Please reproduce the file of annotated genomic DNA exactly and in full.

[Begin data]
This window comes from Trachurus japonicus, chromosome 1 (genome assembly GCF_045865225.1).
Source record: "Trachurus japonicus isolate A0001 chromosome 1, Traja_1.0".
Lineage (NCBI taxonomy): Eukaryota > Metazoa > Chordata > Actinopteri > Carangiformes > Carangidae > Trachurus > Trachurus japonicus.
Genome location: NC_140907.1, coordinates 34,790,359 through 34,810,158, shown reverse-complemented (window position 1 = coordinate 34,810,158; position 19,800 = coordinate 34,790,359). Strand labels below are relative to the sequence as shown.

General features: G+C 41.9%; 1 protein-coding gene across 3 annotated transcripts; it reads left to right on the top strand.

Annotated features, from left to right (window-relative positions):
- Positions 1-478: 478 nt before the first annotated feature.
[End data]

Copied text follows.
This window comes from Trachurus japonicus, chromosome 1 (genome assembly GCF_045865225.1).
Source record: "Trachurus japonicus isolate A0001 chromosome 1, Traja_1.0".
Lineage (NCBI taxonomy): Eukaryota > Metazoa > Chordata > Actinopteri > Carangiformes > Carangidae > Trachurus > Trachurus japonicus.
Genome location: NC_140907.1, coordinates 34,790,359 through 34,810,158, shown reverse-complemented (window position 1 = coordinate 34,810,158; position 19,800 = coordinate 34,790,359). Strand labels below are relative to the sequence as shown.

General features: G+C 41.9%; 1 protein-coding gene across 3 annotated transcripts; it reads left to right on the top strand.

Annotated features, from left to right (window-relative positions):
- Positions 1-478: 478 nt before the first annotated feature.